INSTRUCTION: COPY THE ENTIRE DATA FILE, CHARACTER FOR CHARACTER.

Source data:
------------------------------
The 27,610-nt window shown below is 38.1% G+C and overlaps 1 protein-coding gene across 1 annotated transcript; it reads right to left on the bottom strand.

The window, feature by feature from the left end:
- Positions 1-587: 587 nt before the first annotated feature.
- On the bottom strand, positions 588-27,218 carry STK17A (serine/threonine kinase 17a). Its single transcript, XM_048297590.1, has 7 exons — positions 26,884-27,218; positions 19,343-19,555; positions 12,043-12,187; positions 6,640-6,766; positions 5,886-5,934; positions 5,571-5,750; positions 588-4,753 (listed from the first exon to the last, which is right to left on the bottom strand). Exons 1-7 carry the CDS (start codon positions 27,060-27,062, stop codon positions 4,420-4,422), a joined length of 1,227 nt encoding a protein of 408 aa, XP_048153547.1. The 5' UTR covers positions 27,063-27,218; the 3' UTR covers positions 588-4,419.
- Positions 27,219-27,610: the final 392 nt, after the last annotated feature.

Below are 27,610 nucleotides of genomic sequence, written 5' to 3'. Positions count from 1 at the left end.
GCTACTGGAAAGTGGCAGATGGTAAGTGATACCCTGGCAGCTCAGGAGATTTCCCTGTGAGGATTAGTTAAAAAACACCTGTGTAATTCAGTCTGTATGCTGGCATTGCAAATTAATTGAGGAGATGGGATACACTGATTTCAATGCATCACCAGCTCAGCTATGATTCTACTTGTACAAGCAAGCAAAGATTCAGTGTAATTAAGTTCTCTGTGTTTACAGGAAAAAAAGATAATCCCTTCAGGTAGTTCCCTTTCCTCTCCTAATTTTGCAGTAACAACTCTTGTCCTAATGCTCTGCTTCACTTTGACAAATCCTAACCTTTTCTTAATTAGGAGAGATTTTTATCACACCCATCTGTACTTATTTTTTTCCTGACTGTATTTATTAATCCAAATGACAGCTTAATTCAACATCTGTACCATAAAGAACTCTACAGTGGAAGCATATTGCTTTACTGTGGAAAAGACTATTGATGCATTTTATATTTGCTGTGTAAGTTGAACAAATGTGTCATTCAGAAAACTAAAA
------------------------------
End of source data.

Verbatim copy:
The 27,610-nt window shown below is 38.1% G+C and overlaps 1 protein-coding gene across 1 annotated transcript; it reads right to left on the bottom strand.

The window, feature by feature from the left end:
- Positions 1-587: 587 nt before the first annotated feature.
- On the bottom strand, positions 588-27,218 carry STK17A (serine/threonine kinase 17a). Its single transcript, XM_048297590.1, has 7 exons — positions 26,884-27,218; positions 19,343-19,555; positions 12,043-12,187; positions 6,640-6,766; positions 5,886-5,934; positions 5,571-5,750; positions 588-4,753 (listed from the first exon to the last, which is right to left on the bottom strand). Exons 1-7 carry the CDS (start codon positions 27,060-27,062, stop codon positions 4,420-4,422), a joined length of 1,227 nt encoding a protein of 408 aa, XP_048153547.1. The 5' UTR covers positions 27,063-27,218; the 3' UTR covers positions 588-4,419.
- Positions 27,219-27,610: the final 392 nt, after the last annotated feature.

Below are 27,610 nucleotides of genomic sequence, written 5' to 3'. Positions count from 1 at the left end.
GCTACTGGAAAGTGGCAGATGGTAAGTGATACCCTGGCAGCTCAGGAGATTTCCCTGTGAGGATTAGTTAAAAAACACCTGTGTAATTCAGTCTGTATGCTGGCATTGCAAATTAATTGAGGAGATGGGATACACTGATTTCAATGCATCACCAGCTCAGCTATGATTCTACTTGTACAAGCAAGCAAAGATTCAGTGTAATTAAGTTCTCTGTGTTTACAGGAAAAAAAGATAATCCCTTCAGGTAGTTCCCTTTCCTCTCCTAATTTTGCAGTAACAACTCTTGTCCTAATGCTCTGCTTCACTTTGACAAATCCTAACCTTTTCTTAATTAGGAGAGATTTTTATCACACCCATCTGTACTTATTTTTTTCCTGACTGTATTTATTAATCCAAATGACAGCTTAATTCAACATCTGTACCATAAAGAACTCTACAGTGGAAGCATATTGCTTTACTGTGGAAAAGACTATTGATGCATTTTATATTTGCTGTGTAAGTTGAACAAATGTGTCATTCAGAAAACTAAAA